How to define and call external function that returns 'impl Trait'?

Hi there,

is there a way to create a library crate that contains an external function declaration that returns a Trait object and can be used as impl Trait?

The following attempts failed so far:

pub trait Trait {
    type Type;

    fn foo(&self) -> Option<Self::Type>;
}

fn baz(fool: impl Trait<Type=()> + 'static + Send) {
    // do something...
}

fn main() {
   baz( unsafe { bar() } );
}

extern "Rust" {
    fn bar() -> impl Trait<Type=()>;
}
/// error[E0562]: `impl Trait` not allowed outside of function and inherent method return types

Well I do understand, why the compilation failes, as impl Trait is meant to allow the callee to provide the actual type. As the callee is only external available Rust cannot infer the actual type. But when I Box the result and make it a dyn Trait like so:

extern "Rust" {
    fn bar() -> Box<dyn Trait<Type=()> + 'static + Send>;
}

fn main() {
    baz(unsafe { *bar() });
}

The compiler complains that the size of the result of *bar() is not known at compile time which is also somewhat true. So is there any way to get the external call to defined in a way the actual type is known to the caller ?

The background to this question is, that I try to provide a library crate that is expecting a specific function to be implemented by the user of this crate that returns a trait object for additional initialization to be done in the library crate to make usage of the library crate as convenient as possible for its user.

Thanks in advance for any hint or suggestion.

You can't take a trait object (or any other unsized value) by value, at least for now. Why don't you just manipulate the returned trait object through its wrapping Box? That's the usual way to go.

Hi, well thanks for your response. I'm not using the dyn Trait at the moment as all other functions in my library crate currently uses the impl Trait as parameter, but I'll check if I can work around that and use the Boxed value / the dyn Trait directly.

Trait objects themselves satisfy the trait that they are wrapping (if they didn't, that would be extremely weird), so you should be able to pass &dyn Trait where &(impl Trait + ?Sized) is expected (playground).

Hey thanks again.
The thing is that I've a function in my trait that will Pin the trait object and therefore need to be Sized.
I've updated the playground to reflect that. Now the compiler complains about an unknown size on compile time :frowning:
Any further ideas?

Well the trait requires where Self: Sized to call that function, but you're calling it on a impl Foo + ?Sized, which might not be sized, so it's no surprise it complains.

Besides, the boxing function takes ownership of the value, but you only have a borrow, so you wouldn't be able to call it anyway.

1 Like

If you want to take stuff by value, you won't be able to get around it being Sized with any amount of trickery. If you want dynamism, you can't have sizedness. Either make the user-provided function return a concrete type, or deal with it being dynamically-sized.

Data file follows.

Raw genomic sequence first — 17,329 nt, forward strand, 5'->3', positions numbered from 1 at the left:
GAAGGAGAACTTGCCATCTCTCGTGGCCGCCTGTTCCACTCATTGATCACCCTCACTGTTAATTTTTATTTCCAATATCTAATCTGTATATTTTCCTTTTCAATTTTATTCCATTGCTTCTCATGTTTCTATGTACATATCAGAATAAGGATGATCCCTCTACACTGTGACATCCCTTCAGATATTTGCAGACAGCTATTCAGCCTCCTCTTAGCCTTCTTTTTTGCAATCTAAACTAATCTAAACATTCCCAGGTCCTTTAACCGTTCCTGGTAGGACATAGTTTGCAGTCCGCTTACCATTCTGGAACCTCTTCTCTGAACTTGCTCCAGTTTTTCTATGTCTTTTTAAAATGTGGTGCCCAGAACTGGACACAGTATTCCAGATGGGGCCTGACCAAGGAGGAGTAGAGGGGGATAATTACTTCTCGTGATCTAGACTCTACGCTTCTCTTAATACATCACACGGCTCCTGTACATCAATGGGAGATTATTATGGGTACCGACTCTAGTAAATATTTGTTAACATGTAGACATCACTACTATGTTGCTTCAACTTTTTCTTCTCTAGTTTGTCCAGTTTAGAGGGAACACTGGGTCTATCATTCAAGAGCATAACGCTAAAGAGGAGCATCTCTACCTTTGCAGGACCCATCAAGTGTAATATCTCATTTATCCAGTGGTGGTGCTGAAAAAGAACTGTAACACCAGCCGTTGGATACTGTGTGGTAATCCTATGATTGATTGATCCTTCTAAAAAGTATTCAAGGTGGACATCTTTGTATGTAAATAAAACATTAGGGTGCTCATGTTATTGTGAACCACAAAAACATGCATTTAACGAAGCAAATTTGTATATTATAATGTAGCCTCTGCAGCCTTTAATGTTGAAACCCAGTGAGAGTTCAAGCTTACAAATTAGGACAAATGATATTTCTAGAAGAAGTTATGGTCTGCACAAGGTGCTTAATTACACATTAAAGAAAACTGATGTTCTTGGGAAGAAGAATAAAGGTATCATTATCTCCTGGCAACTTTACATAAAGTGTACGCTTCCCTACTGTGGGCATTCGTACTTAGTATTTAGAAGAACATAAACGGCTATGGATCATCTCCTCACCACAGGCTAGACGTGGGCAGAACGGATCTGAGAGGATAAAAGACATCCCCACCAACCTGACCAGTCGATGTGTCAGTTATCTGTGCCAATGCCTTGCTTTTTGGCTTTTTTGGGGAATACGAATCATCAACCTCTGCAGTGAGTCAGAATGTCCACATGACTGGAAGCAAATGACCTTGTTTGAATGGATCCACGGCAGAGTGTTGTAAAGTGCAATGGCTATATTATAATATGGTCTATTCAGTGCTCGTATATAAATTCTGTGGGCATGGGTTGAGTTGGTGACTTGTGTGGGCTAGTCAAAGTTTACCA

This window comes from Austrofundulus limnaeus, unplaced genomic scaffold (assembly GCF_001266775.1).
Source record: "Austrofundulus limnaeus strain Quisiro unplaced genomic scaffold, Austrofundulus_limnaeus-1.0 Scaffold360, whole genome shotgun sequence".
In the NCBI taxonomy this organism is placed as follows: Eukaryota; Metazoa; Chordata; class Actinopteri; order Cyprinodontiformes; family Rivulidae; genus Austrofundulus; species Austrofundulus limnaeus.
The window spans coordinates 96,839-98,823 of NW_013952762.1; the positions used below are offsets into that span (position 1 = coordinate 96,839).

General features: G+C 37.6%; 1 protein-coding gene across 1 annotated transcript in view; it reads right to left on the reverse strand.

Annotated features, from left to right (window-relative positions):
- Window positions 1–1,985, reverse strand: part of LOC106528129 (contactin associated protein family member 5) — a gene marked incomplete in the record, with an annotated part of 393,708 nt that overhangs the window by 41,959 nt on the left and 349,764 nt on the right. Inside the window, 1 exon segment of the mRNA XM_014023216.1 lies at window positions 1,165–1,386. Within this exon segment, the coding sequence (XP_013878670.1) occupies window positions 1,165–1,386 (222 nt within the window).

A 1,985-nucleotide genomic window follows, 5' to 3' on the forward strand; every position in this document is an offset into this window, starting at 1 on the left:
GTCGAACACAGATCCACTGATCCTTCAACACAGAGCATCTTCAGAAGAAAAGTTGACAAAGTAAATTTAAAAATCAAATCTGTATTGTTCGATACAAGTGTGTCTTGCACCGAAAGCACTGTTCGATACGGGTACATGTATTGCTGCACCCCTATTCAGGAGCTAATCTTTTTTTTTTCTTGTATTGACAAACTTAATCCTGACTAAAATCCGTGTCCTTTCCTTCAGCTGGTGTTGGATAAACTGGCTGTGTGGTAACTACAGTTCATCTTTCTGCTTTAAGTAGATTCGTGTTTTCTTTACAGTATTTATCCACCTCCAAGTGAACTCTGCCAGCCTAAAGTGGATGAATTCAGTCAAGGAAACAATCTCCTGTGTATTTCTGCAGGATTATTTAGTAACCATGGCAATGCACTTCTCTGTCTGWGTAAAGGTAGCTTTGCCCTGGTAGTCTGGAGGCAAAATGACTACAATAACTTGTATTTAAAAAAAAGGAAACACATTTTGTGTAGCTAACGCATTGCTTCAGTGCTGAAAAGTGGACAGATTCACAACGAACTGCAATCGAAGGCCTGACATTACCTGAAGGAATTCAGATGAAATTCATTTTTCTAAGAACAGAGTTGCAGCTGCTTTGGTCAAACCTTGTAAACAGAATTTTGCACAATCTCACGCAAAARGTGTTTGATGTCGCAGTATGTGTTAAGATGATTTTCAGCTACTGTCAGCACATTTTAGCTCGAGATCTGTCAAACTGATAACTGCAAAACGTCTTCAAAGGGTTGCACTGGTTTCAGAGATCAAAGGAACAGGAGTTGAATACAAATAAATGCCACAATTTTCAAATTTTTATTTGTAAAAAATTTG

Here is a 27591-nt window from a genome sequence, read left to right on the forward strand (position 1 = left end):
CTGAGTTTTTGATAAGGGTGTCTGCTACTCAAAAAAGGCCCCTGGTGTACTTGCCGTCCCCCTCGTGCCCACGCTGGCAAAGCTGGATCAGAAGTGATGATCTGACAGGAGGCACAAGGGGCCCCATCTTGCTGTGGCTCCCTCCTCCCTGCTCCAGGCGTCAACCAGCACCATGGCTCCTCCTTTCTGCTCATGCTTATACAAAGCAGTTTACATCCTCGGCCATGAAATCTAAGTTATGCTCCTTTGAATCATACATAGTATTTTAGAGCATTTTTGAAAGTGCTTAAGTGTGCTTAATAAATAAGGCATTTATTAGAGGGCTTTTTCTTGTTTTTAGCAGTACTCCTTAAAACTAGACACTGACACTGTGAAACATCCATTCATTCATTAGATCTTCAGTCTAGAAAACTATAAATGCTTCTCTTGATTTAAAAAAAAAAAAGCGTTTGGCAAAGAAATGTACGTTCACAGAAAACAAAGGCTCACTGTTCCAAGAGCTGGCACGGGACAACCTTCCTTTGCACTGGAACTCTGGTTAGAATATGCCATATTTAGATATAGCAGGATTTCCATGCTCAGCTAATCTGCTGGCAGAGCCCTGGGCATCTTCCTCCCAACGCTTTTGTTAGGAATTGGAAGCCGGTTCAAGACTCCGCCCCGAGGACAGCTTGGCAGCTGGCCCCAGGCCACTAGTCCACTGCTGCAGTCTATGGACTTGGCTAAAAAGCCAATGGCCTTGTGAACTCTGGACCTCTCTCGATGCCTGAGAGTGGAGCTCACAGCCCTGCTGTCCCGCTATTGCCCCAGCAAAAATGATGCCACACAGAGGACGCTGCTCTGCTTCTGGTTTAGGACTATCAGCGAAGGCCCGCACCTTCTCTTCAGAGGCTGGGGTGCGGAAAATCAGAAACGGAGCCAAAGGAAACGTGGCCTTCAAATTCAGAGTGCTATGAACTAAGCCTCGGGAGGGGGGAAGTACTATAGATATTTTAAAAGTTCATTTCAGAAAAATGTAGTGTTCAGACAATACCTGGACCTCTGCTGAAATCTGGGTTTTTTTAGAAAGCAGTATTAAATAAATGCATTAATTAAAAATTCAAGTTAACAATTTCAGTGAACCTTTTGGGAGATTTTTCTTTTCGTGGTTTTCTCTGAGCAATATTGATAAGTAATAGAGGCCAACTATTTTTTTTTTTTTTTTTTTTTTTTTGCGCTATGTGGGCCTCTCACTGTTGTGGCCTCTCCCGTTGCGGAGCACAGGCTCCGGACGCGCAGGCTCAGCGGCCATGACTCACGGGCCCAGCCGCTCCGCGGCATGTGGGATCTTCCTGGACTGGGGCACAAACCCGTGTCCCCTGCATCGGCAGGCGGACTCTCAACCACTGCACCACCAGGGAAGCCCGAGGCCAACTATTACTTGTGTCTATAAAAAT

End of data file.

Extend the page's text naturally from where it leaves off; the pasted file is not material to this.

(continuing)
Hey, thx again. That's not the answer I was hoping for, but need to deal with it :wink:
Thx for your support so far.

This leads a bit to the question of how someone could than write a library that requires some - lets say "input" from the using crate where the library would need to request this kind of data, so there is no "main" in the user crate that is calling a function of the library to pass the data, but again rather the library is requesting it and taking "ownership" of the data provided?

Callbacks are usually handled by asking the user to pass in a function rather than requiring them to implement one with a pre-defined name. Instead of having the downstream crate write an extern { fn bar() }, add a functional argument at the place just where you want to call it. In this manner you don't need unsafe and you can even use generics for more flexibility, e.g.:

fn func_that_needs_result_of_bar<T: Trait, F: FnOnce() -> T>(bar: F) {
    baz(bar());
}
1 Like

Hi,
thanks for this hint and I really like this approach.
However, please excuse my ignorance as I'm still not able to grasp how I can adopt it to my scenario. Maybe I've still some knot tied in my brain :open_mouth:

How would your callback approach being implemented across 2 crates?
Assuming we have 2 crates where one crate is the provider that comes with a simple but small "runtime" and requires the consumer crate to kind of register itself:

use std::pin::Pin;

pub trait Trait {
    type Type;

    fn foo(&self) -> Option<Self::Type>;
    fn boxing(self) -> Pin<Box<Self>> where Self: Sized {
        Box::pin(self)
    }
}

fn need_external_bar_result<T: Trait<Type=()> + Send, F: FnOnce() -> T>(bar: F) {
    baz( bar() );
}

fn baz(foo: impl Trait<Type=()> + Sized + Send) {
    // do something...
    let boxed_trait = foo.boxing();
}

/// only the 'provider' will have a 'main' function and already comes with the 'rutime'
/// the 'consumer' is requested to deliver some initial data the 'provider' can work with to be able
/// to interoperate with the 'consumer' further down the road through defined interfaces/traits 
fn main() {
    // what to call here that the external crate can provide ?
}

So, what need to be written in the consumer crate to allow the provider crate to call into it and request the initialization data it needs, but only can be provided by the consumer ?
It could also be, that what I want to achieve is nonsense and not possible, but I really wish for it to work somehow.

Thanks in advance for your time...